By Bob Bunn
I realize that not every guy has the benefit of growing up in a great situation. For many men, God redeems the pain and difficulties of their early lives and shapes them into new creatures for His glory. I’m thankful for that. And I’m thankful that I was blessed with a multitude of Christian influences growing up. I went to a Christian school and was a member of a solid church. I had great friends who weren’t perfect; but, as we got older, we were intentional about holding one another accountable and pointing each other toward God. I had mentors who poured into my life and saw something in me that I couldn’t always see in myself.
Then, there were my parents. They were firm, but fair; and I have a lot of great memories of our time together. They didn’t weigh me down with a bunch of rules, but they expected me to obey the rules they did set. In fact, when either of them spoke, the conversation ended. No arguments. No negotiation. No debate.It was a done deal, and disobedience brought consequences.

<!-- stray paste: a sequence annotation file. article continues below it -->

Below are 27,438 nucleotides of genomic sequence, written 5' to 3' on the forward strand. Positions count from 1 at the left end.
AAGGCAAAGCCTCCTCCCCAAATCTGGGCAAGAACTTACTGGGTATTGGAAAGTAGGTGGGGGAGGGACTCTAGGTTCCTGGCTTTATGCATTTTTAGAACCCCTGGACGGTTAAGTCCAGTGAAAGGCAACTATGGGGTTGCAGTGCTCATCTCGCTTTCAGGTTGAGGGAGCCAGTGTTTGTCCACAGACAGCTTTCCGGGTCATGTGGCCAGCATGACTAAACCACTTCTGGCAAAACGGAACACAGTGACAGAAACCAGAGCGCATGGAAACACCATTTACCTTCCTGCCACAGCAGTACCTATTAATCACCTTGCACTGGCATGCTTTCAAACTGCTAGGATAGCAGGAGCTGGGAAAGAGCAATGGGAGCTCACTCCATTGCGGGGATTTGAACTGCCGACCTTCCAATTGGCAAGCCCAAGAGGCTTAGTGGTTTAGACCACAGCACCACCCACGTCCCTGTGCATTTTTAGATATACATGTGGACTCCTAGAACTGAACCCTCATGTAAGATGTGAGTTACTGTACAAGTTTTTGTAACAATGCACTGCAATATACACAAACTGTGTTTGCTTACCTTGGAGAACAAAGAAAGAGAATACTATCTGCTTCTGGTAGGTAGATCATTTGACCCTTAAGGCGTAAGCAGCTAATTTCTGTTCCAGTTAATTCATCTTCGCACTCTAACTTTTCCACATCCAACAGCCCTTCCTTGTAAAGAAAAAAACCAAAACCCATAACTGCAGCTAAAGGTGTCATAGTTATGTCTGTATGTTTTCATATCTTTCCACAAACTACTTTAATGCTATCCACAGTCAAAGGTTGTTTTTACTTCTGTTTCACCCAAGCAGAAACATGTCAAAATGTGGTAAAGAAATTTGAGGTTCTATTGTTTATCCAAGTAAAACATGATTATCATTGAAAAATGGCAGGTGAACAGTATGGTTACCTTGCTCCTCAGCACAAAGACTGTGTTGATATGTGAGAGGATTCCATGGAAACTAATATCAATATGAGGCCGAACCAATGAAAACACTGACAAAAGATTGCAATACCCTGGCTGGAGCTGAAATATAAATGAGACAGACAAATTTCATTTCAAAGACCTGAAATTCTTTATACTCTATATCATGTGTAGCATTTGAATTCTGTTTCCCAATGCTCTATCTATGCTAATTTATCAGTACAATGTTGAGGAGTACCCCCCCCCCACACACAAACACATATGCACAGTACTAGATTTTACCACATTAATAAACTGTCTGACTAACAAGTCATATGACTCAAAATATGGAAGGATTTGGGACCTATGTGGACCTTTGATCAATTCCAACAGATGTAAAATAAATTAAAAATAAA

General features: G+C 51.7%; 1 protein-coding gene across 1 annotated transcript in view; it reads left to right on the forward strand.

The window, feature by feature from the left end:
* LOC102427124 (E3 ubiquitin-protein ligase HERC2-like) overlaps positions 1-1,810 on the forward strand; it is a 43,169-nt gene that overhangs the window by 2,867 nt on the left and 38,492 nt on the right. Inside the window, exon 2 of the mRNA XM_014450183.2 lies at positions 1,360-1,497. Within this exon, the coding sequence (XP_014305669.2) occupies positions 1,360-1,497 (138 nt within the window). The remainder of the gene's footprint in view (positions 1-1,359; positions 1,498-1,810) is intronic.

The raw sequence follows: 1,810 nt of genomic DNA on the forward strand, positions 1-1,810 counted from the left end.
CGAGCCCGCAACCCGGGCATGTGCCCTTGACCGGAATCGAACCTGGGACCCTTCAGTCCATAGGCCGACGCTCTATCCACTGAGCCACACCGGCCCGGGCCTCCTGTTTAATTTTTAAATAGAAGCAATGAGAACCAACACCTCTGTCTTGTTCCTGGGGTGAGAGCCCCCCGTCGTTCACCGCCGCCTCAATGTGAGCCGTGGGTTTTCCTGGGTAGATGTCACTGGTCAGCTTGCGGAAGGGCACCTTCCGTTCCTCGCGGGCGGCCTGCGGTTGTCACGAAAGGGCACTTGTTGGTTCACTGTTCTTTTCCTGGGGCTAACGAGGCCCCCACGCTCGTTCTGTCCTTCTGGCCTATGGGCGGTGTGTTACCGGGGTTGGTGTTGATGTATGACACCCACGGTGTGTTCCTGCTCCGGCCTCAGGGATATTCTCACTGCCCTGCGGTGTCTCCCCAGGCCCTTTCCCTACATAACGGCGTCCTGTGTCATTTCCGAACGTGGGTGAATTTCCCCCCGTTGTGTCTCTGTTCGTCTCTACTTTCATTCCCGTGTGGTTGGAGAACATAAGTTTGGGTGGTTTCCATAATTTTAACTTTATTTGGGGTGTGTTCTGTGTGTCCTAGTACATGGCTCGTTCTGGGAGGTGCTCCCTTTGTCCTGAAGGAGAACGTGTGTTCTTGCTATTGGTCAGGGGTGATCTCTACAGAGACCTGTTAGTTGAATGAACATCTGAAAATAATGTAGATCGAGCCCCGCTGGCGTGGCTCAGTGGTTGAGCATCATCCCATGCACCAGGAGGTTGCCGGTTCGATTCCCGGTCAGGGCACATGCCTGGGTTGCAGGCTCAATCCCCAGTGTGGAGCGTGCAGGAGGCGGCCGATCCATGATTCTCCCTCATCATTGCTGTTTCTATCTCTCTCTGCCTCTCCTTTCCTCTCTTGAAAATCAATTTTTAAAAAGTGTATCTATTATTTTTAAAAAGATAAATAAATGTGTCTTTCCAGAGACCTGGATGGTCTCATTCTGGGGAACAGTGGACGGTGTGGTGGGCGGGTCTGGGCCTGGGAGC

That’s sort of what comes to my mind when I read through today’s passage. God had done all He could to be a great parent to the children of Judah. He had met their needs and protected them so many times. Even more, He had forgiven them when they stepped out of line—which happened a lot.
The nation called to exalt the one, true God was better known for its injustice and idolatry. Jerusalem, the home of a temple built for His name, was filled with violence and profanity. He had given them multiple chances to turn back to Him, but they had snubbed Him every single time.
Now, He was speaking through His prophet, and the message was about judgment. No arguments. No negotiation. No debate. God said it, and that settled it.
But while God might sound harsh in these passages, don’t miss the message present in His message. He wasn’t punishing Judah because He enjoyed their suffering. He wasn’t removing them from the promised land as a way to get even. Instead, His goal was to redeem His people so He could bring them home one day.
The Lord compared Jerusalem to a fire where precious metals are brought for purification (Ezekiel 22:20–21). As the heat gets turned up, the metals melt; but the impurities rise to the top and are scraped off. That process is repeated many times until the metals are as pure as possible.
That was God’s desire for His people. Yes, He was going to turn up the heat. Their sin demanded justice, and His character required action. Yet, through the fire of exile, God would still be working in the lives of His children. His indictment of sin included an invitation for salvation.
God hasn’t changed. He still judges sin. Never forget, though, that restoration is always His goal.